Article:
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Monday, June 27, 2022

The Bayeux Tapestry - an amazing historical source. Lindsay Townsend

Men fought and died in England in the battle of Hastings in 1066. The kingdom and crown passed to a foreigner, William of Normandy.

This event is recorded in spectacular detail by the Bayeux Tapestry, made by women. There are only a few women shown on the tapestry in this story of feudal rights and obligations, claims, counter-claims and war, but scholars now agree that women made it.

The 'tapestry' is in fact an embroidery, done on strips of linen joined together to form a huge running narrative of the events leading up to and beyond the decisive battle. The seven joints are done with great skill and are almost invisible. At one time the tapestry was even longer, but the end is now damaged and incomplete. However the rest is a stunning, detailed account, a unique primary source.

Who were the women who embroidered this massive tapestry? Evidence suggests they were English. Earlier French tradition claimed the tapestry had been embroidered by William's wife Matilda, but what seems increasingly likely is that the piece was made in England as a gift for the new queen.

English female embroiderers were famous throughout Europe for their wall-hangings and church garments. Earlier English queens, such as Edith, were acclaimed for their skill as embroiders. A wall hanging made by English embroiders, showing the defeat of the English at the battle of Maldon in 991, was given to the monastery at Ely by the defeated leader's widow, Aelflaed, as a memorial to the English dead. The Bayeux Tapestry may have partly served as a memorial to the English dead and have even been stitched by some English widows at either Winchester, the seat of the court and government in Anglo-Saxon England, or Canterbury, or the nunnery at the Minster in Sheppey in Kent - all famed centres of English embroidery. In some cases we may even know their names, such as the woman Leofgeat, who in 1086 in the Domesday Book is described as doing gold embroidery for the king.

Gold was not used in the Bayeux Tapestry, but wool thread dyed sage green, blue-green, red, buff and blue were stitched on the linen using an outline and stem stitch, then laid and couched stitches, making the whole stand out in low relief, like a sculptor’s frieze. The figures are active and the tumult of the battle is shown. The English warriors with their moustaches and longer hair are picked out, and the Normans with their cropped locks, and several of the key moments of 1066 are there – Halley’s comet, as a presager of trouble, William, lifting up his helmet to reveal his face and prove he’s still alive, and the climax of the battle, where Harold is felled by the arrow.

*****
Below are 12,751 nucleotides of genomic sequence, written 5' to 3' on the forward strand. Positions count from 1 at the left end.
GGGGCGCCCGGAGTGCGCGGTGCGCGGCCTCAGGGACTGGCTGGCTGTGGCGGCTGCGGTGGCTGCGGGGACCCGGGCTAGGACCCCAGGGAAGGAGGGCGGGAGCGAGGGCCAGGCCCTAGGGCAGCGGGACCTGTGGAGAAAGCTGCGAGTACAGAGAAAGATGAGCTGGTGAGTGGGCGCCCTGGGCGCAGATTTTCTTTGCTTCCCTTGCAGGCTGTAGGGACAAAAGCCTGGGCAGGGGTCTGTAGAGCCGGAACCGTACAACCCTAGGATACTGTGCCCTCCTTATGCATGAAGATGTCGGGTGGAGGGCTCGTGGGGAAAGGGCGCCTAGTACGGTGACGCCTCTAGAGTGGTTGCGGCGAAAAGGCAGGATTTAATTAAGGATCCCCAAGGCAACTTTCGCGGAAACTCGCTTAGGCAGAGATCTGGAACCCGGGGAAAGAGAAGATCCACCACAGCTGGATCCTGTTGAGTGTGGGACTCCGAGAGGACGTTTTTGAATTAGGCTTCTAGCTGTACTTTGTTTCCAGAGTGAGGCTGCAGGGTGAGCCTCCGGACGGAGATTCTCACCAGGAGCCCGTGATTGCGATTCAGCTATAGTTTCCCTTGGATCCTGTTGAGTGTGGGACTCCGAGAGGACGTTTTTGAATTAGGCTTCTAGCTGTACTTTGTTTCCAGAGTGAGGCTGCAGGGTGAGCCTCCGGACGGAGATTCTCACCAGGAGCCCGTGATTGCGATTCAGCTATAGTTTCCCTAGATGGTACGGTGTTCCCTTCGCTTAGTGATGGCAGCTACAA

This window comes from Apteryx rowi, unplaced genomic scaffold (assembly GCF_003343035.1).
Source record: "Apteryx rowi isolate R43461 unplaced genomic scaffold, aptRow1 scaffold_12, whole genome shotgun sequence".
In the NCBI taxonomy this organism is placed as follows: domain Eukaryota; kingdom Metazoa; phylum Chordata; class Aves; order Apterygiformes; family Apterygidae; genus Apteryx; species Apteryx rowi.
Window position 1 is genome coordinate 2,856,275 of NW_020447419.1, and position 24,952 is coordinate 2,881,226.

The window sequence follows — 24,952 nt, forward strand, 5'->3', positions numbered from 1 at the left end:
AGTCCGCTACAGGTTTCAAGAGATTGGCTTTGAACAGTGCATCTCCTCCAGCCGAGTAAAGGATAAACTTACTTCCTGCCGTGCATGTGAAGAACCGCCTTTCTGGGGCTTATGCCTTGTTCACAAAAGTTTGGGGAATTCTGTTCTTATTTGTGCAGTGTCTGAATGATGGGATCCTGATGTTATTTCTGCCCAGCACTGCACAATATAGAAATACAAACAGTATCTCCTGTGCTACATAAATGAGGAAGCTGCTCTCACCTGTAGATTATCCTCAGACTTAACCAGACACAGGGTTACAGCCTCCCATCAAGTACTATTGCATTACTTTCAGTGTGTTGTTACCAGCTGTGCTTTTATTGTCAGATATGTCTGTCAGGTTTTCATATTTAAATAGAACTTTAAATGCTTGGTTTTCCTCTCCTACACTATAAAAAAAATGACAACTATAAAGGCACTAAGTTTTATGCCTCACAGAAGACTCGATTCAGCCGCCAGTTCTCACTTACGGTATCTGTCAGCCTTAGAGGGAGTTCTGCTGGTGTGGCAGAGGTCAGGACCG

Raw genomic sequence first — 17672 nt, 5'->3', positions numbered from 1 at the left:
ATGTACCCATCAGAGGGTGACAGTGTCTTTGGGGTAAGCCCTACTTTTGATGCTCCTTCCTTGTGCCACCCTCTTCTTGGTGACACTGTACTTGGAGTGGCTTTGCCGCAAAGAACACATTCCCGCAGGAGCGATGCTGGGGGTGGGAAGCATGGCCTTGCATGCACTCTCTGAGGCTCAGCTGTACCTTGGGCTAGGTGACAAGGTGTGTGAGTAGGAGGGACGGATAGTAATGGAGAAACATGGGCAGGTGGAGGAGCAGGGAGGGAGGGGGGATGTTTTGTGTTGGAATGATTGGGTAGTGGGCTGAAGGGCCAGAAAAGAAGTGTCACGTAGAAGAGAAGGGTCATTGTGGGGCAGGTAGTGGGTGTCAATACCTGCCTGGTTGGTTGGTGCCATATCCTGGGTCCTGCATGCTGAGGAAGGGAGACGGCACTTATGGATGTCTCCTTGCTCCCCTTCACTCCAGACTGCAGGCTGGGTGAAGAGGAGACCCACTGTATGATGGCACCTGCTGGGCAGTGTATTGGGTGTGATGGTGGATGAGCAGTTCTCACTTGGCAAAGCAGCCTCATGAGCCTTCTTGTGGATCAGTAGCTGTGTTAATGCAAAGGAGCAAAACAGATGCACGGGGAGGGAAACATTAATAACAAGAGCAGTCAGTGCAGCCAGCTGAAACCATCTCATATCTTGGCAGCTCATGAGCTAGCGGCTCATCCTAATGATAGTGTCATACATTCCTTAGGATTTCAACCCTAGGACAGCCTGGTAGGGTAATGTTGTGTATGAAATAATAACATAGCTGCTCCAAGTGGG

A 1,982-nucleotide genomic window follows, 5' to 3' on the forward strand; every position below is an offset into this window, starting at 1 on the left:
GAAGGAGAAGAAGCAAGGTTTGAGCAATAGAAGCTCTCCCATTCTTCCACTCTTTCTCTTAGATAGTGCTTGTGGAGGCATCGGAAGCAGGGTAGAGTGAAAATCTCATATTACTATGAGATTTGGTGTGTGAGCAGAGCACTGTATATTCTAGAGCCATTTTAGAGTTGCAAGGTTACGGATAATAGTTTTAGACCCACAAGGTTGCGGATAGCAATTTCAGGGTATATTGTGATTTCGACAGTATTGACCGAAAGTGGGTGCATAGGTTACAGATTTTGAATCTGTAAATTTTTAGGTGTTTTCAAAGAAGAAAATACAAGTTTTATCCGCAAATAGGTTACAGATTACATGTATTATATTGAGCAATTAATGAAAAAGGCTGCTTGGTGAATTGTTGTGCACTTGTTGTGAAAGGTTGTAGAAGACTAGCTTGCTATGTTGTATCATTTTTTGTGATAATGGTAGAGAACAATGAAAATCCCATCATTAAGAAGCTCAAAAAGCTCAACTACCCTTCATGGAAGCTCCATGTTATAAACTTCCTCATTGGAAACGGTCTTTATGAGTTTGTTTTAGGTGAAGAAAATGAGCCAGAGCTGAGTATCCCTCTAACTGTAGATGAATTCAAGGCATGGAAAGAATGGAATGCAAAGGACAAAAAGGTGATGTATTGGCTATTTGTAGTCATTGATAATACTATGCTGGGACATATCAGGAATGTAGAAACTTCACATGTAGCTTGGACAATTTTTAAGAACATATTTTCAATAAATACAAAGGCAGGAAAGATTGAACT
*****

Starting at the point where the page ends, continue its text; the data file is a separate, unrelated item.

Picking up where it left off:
A woman is also behind a faithful facsimile of the tapestry. In 1885 Elizabeth Wardle saw the original at Bayeux and, along with 35 other women, was inspired to produce a copy, to be housed in England. This is now kept at the museum in Reading, England.

Lindsay Townsend 


  1. I had no idea that a piece was missing. How sad that we'll never get to see the rest of this amazing work, but it's remarkable that we can see so much of it. Thanks for sharing the story behind this tapestry.

  2. Thanks, Christine. I agree, it is astonishing that so much of it survived at all.

  3. So amazing how history was captured in needlework and that so much of it survived. It's wonderful that Elizabeth Wardle and her crew produced a copy to preserve the history for others to see. Thanks for sharing.

  4. Ann, needlework is, I agree, a vital historical primary source

  5. What a wonderful insight into the making and importance of the work. I think we sometimes forget what went into these works of art. Doris

  6. Thanks for your comment, Doris. I agree. Possibly because it was seen as 'women's work' this amazing record was taken for granted or overlooked for far too long